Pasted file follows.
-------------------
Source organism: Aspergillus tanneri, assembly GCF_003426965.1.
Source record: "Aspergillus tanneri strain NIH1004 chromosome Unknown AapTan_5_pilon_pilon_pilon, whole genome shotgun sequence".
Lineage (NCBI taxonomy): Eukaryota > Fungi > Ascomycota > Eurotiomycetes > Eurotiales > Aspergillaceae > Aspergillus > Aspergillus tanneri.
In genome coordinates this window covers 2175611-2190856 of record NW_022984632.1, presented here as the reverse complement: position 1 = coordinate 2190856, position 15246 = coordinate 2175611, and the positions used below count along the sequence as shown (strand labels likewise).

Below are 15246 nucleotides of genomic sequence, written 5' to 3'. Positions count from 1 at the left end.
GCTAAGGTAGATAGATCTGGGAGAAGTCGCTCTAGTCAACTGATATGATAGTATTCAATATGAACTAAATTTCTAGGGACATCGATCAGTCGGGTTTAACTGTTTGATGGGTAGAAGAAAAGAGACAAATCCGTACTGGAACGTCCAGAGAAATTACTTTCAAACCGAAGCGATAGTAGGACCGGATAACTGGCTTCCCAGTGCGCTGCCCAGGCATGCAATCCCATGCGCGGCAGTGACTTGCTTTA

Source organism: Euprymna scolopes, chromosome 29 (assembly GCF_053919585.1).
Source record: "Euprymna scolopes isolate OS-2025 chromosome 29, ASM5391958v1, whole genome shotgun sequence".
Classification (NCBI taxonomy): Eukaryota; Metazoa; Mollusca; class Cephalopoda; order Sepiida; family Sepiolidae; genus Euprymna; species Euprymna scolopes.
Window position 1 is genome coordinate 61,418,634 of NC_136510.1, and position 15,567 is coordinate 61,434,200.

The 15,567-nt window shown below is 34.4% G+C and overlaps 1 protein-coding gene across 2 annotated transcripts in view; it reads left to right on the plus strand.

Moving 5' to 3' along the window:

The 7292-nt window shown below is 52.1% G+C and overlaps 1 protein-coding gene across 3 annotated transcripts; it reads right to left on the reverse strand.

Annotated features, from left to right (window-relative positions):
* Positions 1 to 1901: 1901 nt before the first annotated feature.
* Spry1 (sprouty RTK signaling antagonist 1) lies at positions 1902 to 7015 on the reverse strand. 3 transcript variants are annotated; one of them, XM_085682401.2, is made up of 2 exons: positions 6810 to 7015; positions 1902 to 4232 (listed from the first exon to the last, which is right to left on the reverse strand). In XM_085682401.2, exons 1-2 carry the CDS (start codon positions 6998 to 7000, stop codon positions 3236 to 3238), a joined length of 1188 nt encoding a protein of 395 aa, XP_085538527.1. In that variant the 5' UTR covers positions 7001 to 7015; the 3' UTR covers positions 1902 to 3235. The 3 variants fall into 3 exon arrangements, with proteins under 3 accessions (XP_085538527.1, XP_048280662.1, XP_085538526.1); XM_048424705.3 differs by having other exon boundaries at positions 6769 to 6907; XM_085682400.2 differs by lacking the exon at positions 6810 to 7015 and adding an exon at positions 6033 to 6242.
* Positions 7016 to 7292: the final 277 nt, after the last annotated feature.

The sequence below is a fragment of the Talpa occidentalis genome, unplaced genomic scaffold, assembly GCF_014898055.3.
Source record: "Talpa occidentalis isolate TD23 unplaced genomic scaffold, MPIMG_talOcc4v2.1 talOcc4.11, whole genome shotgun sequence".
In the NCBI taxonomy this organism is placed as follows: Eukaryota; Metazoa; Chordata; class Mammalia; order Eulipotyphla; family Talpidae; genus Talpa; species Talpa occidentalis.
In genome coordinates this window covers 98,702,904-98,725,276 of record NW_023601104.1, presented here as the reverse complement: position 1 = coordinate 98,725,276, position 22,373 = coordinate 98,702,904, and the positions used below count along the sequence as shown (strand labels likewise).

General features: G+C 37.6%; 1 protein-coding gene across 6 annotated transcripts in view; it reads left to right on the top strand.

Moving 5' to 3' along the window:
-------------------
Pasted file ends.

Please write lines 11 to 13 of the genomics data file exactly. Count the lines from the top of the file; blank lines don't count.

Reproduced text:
The 15,567-nt window shown below is 34.4% G+C and overlaps 1 protein-coding gene across 2 annotated transcripts in view; it reads left to right on the plus strand.

Moving 5' to 3' along the window:

The 7292-nt window shown below is 52.1% G+C and overlaps 1 protein-coding gene across 3 annotated transcripts; it reads right to left on the reverse strand.